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Court fails to recognize “pets are more than living things” in ruling on police murder of family dog


Timothy Reeves with his dog Vern, shot dead by an Anne Arundel County police officer in 2014 (Facebook Justice for Vern)

Judge slammed Maryland’s highest court for failing to recognize the importance of pets to their owners in modern society, after a family was awarded just $ 7,500 in damages as a result of the shooting of their dog by a police officer.

In reducing the damages awarded to the family – initially set at $ 1.26 million – Chief Justice Mary Ellen Barbera said that “non-economic damages, such as mental anguish and loss of companionship, do not are not included ”in the“ exhaustive definition of compensatory damages ”of the legislation.

She said the wrongful death of a pet law is different from laws governing the wrongful death of people – which allow for economic and emotional damage.

Vern, a Chesapeake Bay retriever belonging to a family of Glen Burnie, was shot dead by an officer in 2014 who had visited the property to investigate burglaries. The officer said he feared being attacked, but acted negligently in shooting the animal, after owner Michael Reeves filed a complaint in 2015 for the economic impact and emotional trauma from his family.

A jury initially awarded $ 1.26 million in damages, including money for the owner’s grief and lost wages in the 2017 court proceeding. It was later reduced by the trial judge at $ 207,500.

On Monday, the court further reduced the Reeves family’s money to just $ 7,500, an amount considerably less than their costs during the trial over the years, according to the Washington post. The legislation has since been revised to raise the limit to $ 10,000.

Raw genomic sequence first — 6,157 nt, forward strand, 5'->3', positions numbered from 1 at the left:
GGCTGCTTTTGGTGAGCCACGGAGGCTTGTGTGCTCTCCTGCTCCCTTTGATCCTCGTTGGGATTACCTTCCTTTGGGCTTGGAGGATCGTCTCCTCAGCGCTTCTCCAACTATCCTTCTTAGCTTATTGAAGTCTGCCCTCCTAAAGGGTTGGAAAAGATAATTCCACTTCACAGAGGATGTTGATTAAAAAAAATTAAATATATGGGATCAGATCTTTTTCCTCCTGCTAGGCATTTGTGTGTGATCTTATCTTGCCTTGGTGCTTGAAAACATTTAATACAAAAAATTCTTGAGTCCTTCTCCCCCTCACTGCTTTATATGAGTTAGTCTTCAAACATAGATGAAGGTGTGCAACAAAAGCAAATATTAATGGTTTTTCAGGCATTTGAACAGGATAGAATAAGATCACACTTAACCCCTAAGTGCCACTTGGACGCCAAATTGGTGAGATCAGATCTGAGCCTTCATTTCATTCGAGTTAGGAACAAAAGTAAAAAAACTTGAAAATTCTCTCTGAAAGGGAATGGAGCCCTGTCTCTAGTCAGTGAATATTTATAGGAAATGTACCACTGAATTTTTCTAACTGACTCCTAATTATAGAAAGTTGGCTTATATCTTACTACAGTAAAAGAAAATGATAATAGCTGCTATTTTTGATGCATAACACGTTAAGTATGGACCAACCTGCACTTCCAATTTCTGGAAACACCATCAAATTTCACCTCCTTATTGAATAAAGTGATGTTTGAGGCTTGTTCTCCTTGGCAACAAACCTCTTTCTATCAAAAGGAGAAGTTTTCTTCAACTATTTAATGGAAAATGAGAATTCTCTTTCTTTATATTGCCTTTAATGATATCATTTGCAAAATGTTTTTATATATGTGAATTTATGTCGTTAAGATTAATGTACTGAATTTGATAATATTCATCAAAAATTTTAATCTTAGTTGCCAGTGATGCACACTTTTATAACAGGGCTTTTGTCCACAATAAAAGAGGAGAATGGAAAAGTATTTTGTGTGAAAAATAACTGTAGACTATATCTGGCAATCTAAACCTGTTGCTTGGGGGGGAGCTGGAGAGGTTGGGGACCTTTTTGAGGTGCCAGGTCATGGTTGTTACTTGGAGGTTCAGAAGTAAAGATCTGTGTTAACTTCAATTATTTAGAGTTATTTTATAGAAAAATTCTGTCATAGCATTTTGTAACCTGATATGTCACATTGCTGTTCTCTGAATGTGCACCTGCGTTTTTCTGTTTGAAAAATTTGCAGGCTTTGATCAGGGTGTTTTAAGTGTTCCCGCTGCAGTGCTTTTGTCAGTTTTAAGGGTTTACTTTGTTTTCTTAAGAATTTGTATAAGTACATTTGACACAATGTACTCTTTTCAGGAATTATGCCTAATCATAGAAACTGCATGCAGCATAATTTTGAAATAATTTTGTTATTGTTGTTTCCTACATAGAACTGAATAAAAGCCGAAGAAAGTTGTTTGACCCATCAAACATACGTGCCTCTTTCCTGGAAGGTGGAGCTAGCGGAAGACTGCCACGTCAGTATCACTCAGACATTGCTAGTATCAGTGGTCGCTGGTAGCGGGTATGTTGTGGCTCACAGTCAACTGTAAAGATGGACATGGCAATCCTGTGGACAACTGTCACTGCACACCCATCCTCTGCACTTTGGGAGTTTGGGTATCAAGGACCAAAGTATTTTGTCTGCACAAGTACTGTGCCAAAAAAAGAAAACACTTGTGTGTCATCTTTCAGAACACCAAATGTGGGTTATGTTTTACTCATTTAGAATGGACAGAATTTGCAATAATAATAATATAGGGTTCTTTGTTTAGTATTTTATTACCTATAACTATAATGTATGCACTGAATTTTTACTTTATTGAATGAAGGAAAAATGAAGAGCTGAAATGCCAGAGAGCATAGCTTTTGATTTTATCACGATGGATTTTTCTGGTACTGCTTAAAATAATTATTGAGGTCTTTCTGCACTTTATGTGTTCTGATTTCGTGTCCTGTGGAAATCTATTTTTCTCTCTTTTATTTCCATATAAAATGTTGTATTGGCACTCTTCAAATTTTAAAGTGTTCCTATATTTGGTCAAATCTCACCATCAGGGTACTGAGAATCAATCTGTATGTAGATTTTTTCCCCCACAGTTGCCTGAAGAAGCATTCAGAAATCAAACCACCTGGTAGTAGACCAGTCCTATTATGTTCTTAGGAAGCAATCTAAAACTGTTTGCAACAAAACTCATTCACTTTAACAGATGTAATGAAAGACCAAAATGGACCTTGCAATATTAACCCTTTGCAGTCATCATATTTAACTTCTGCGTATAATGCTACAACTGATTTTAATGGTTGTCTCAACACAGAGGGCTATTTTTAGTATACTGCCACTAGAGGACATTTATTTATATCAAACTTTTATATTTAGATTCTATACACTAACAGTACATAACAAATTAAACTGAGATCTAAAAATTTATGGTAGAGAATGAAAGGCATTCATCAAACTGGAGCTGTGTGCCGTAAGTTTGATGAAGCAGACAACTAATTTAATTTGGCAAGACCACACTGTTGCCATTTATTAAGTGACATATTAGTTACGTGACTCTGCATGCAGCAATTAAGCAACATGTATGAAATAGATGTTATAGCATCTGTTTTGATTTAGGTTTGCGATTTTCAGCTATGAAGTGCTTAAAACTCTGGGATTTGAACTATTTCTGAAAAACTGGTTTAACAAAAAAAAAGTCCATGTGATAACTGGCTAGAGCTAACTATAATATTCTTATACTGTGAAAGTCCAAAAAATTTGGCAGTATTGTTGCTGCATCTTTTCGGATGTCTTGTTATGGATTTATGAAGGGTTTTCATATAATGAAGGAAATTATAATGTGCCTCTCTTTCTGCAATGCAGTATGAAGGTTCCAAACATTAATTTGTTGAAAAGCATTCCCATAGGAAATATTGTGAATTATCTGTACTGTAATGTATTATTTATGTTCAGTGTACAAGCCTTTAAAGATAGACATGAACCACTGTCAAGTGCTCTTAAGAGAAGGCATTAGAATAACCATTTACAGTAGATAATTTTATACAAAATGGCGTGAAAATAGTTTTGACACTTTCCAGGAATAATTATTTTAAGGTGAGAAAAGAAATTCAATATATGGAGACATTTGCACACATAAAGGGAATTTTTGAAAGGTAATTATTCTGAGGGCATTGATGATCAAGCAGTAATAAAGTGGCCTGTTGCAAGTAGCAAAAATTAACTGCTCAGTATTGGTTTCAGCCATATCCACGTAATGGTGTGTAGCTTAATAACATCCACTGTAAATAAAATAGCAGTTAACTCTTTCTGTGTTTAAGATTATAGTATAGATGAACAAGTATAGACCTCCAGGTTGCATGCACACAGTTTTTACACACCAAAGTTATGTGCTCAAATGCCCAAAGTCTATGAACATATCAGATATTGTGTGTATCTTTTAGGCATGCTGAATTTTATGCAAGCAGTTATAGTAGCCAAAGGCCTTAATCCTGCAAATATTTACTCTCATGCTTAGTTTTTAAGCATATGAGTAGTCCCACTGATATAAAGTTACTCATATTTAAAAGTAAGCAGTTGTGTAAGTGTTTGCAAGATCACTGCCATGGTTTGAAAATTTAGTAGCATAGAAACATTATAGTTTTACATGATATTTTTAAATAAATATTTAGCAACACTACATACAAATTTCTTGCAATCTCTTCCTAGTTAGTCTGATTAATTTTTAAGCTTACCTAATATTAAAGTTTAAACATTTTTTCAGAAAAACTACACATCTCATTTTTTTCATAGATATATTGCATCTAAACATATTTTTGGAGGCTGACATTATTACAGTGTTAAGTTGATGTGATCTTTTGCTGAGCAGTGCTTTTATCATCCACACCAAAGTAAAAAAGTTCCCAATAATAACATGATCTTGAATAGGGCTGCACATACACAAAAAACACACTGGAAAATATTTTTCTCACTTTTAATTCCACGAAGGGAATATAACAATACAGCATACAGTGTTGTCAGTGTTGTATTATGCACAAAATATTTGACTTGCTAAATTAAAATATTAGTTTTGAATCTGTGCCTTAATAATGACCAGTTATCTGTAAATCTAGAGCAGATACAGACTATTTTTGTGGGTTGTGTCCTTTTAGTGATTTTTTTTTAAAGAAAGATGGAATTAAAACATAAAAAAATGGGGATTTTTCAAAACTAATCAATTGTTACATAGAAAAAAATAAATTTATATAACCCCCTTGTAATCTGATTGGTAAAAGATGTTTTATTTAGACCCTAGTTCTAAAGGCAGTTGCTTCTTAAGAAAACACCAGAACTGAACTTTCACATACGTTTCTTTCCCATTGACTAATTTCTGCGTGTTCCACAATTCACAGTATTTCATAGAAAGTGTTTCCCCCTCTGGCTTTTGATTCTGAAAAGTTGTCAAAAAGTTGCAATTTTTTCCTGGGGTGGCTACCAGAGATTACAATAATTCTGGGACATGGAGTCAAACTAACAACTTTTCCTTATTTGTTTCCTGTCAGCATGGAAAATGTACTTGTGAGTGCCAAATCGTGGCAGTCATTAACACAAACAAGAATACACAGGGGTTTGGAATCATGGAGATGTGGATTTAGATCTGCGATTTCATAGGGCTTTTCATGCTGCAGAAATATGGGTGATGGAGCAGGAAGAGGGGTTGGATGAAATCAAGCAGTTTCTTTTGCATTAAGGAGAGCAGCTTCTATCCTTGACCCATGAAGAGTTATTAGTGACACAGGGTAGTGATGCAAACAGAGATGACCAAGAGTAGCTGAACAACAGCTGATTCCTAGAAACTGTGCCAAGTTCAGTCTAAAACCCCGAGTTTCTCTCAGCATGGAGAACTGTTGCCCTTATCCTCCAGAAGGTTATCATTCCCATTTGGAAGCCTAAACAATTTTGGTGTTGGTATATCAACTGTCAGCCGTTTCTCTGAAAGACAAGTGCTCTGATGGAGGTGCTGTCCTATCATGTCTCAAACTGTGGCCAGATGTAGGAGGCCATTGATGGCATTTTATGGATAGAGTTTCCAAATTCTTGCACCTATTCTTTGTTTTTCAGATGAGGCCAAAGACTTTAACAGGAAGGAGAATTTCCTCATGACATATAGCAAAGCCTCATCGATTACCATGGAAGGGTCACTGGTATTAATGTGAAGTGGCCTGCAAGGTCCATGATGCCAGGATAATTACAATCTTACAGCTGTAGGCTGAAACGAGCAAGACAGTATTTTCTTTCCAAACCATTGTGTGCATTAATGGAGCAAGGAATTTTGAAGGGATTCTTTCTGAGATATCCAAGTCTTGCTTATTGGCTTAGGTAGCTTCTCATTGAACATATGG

Court of Appeals Judge Michele D Hotten disagreed with the order, saying the court missed the opportunity to correct Maryland law to accommodate modern sensitivities about pets.

“Our pets are more than living things. They are widely regarded as best friends, guardians, and family members. Maryland law should recognize and accord pets the same level of dignity, ”Hotten said.

The court confirmed that the police had acted negligently and recognized that the owner “suffered a tragic loss”. But the court said the law does not cover pecuniary damages for pet owners and the court does not generally allow compensation for emotional suffering caused by the death of an animal.

Officer Rodney Price said he shot the dog after he placed his paws on his arm, court documents say, testifying that his paws were still on him when he double-shot him times. The court heard that Vern then screamed and limped to the neighbor’s fence before collapsing.

But a veterinarian expert, introduced by the Reeves family, disputed the officer’s claim, saying a dog Vern’s size could only reach the officer’s stomach, even if he stood on his feet. hind legs.

The owner said he was devastated by the loss and moved to California after Vern’s death. He said Vern was “my best friend in the world, period” and had undergone therapy to deal with the loss, according to court records.

Ms Hotten, in her dissent, said her colleagues should recognize pets “not just as emotional, intelligent, loving and cherished members of our families, but as more than just personal possessions.”

She said many Maryland lawmakers have already pointed out the contradiction in Maryland law which allows unlimited damage for the destruction of property but limited damage for the death of a pet.

Cary Hansel, lawyer for the Reeves family, said he would go ahead with additional lawsuits for the wrongful death of a pet.

“This dog was shot. It did not scratch, bite or injure the officer in any way, ”Mr. Hansel said. “We all know this is a real, tangible loss.”



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